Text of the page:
Watching loved ones slowly destroy their lives with drugs and alcohol is a heavy cross to bear. More often than not, families and friends feel powerless and unable to help them. Then disaster strikes, in the form of a tragic alcohol or drug-related incident, and they end up losing them forever.

But it doesn't have to be that way. If you have a family member or a friend who you believe is suffering from an addiction, getting family and friends together and planning a drug and alcoholism intervention is the best option you have of saving your loved one.

With an intervention, a chemically dependent loved one can be made to see the havoc substance abuse wreaks not only on himself or herself, but also on the people around him or her as well. Taking action through an intervention is also the best thing you can do to get your loved one to seek help in getting rid of the addiction. Usually, these interventions succeed in getting the abuser to sign up for successful drug and alcohol treatment programs on the spot. The goal is to let them know they will be losing out on things they still value if they do not agree to get help. Things such as a place to live, financial help, or even communication with their loved ones. It has to be too big a price to pay.

An intervention usually starts with choosing the family members and friends who will be involved in the intervention action. Contacting and setting up a meeting with a staff member of an intervention facility comes next so you can discuss the particulars of the case, from the person's substance abuse history to the roles everyone on the intervention team will play throughout the process, as well as the possible cost of drug rehab. Then the actual intervention takes place, when you finally confront the addict about the problem.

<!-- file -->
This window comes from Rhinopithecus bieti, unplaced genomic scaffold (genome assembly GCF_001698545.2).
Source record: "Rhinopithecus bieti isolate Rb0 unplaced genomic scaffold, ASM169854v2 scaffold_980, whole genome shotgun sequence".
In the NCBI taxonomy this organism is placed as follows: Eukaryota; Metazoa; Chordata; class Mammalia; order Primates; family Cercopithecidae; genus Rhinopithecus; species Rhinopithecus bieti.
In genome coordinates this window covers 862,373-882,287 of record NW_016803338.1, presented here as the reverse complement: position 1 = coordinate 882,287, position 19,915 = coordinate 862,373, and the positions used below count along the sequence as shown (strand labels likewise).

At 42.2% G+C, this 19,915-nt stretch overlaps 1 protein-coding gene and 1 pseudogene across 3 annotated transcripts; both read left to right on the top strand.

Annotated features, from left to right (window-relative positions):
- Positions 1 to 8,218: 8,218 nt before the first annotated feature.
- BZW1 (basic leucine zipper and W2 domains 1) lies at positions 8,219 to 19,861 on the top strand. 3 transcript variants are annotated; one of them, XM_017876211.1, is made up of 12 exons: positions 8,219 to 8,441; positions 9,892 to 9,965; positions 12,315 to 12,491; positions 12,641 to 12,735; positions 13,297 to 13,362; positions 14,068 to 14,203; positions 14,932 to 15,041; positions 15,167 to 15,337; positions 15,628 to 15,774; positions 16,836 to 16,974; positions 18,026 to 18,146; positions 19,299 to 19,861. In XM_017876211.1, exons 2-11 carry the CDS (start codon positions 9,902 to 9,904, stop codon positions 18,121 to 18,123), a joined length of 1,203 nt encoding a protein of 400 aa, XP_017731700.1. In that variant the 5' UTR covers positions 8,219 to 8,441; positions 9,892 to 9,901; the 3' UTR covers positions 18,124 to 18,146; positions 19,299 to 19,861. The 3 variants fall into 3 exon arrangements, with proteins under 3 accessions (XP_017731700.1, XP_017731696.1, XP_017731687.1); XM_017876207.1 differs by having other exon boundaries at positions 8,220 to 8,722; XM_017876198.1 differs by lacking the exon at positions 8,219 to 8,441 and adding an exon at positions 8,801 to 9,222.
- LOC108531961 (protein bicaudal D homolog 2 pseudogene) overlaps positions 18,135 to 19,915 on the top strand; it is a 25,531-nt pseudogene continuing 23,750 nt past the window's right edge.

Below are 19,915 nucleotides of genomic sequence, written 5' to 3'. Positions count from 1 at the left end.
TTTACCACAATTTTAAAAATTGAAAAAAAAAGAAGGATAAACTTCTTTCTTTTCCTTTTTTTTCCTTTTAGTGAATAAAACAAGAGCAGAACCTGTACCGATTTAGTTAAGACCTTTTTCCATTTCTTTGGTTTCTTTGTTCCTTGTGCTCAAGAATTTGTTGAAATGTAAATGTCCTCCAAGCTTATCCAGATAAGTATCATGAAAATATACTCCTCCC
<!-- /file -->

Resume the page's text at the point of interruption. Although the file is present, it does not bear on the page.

One thing common among addicts is that they are often the last ones to admit that a problem does exist. So it's imperative that the substance abuser be made to understand first that he or she really has an addiction problem, and it's important that this be done not in an angry or aggressive manner, but in a positive and supportive way. While there are no assurances that such an intervention will be easy or appreciated, always remember that you are doing this to save your loved one, so you must get over your own apprehensions about how your intervention attempt will be received and commit yourself to seeing the intervention through.

Once the addict finally gives in, recognizes the problem, and agrees to seek help, a trip to a treatment center should follow so your loved one can begin the process of getting rid of his or her addiction, with family, friends and the intervention specialist giving their unwavering support every step of the way.